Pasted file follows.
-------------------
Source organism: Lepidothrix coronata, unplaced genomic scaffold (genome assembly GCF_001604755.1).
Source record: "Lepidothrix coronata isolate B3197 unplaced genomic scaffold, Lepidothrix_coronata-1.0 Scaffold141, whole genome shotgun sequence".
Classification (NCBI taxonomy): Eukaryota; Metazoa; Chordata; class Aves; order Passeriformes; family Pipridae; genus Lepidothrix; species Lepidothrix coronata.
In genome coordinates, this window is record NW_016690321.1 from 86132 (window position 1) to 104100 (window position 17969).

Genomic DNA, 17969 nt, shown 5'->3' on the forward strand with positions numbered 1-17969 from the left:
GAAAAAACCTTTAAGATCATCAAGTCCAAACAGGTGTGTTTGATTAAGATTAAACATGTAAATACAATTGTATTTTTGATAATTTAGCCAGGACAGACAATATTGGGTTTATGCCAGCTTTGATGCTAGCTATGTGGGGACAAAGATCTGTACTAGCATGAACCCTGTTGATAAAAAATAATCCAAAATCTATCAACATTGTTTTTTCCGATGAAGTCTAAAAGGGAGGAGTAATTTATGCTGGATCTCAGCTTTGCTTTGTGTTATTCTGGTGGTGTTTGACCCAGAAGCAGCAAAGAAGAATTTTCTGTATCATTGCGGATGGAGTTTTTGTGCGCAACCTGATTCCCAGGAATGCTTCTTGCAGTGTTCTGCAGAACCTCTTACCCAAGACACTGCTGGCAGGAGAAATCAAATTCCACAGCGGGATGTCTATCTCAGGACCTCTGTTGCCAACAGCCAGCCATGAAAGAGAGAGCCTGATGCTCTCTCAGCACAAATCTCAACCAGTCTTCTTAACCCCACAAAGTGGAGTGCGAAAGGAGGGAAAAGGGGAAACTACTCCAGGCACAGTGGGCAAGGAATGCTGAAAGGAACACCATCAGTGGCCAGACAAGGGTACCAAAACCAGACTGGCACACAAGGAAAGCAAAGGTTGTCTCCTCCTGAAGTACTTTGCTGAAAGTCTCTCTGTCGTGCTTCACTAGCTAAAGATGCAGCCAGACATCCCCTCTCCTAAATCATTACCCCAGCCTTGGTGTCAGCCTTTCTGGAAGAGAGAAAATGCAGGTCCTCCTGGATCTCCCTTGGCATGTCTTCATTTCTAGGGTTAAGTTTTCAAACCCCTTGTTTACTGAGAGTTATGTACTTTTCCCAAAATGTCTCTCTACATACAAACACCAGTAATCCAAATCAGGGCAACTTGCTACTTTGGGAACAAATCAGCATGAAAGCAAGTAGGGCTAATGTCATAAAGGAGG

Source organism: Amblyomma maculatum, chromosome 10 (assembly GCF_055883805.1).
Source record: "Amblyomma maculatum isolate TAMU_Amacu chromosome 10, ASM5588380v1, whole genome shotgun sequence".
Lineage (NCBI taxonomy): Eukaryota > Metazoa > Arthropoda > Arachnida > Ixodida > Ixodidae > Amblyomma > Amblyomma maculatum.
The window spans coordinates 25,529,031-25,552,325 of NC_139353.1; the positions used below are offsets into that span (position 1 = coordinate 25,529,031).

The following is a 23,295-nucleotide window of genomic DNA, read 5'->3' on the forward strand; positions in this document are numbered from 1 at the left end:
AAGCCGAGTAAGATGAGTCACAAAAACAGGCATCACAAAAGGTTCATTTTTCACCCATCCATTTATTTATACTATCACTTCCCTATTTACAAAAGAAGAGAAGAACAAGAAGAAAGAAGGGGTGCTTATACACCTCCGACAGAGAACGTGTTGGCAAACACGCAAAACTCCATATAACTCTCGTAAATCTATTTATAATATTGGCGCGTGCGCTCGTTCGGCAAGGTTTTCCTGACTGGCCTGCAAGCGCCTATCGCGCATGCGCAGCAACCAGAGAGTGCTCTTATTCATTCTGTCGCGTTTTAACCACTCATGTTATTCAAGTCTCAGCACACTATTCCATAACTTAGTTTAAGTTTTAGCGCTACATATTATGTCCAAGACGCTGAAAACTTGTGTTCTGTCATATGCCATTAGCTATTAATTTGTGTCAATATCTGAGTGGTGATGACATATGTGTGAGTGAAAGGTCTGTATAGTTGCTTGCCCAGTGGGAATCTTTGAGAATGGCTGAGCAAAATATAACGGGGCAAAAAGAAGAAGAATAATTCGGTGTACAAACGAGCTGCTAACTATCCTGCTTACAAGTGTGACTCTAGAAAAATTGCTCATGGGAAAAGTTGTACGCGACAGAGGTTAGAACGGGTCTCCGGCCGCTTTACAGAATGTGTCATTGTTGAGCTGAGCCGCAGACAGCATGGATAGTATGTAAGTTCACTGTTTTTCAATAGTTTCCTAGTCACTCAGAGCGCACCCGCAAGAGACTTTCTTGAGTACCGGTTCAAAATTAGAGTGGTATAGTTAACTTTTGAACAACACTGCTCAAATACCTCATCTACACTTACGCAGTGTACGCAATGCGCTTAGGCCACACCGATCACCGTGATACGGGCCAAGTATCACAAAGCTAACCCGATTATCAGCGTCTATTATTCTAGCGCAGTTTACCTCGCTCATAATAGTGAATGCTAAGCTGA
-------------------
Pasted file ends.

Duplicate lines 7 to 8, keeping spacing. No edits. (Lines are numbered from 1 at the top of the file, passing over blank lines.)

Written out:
Source organism: Amblyomma maculatum, chromosome 10 (assembly GCF_055883805.1).
Source record: "Amblyomma maculatum isolate TAMU_Amacu chromosome 10, ASM5588380v1, whole genome shotgun sequence".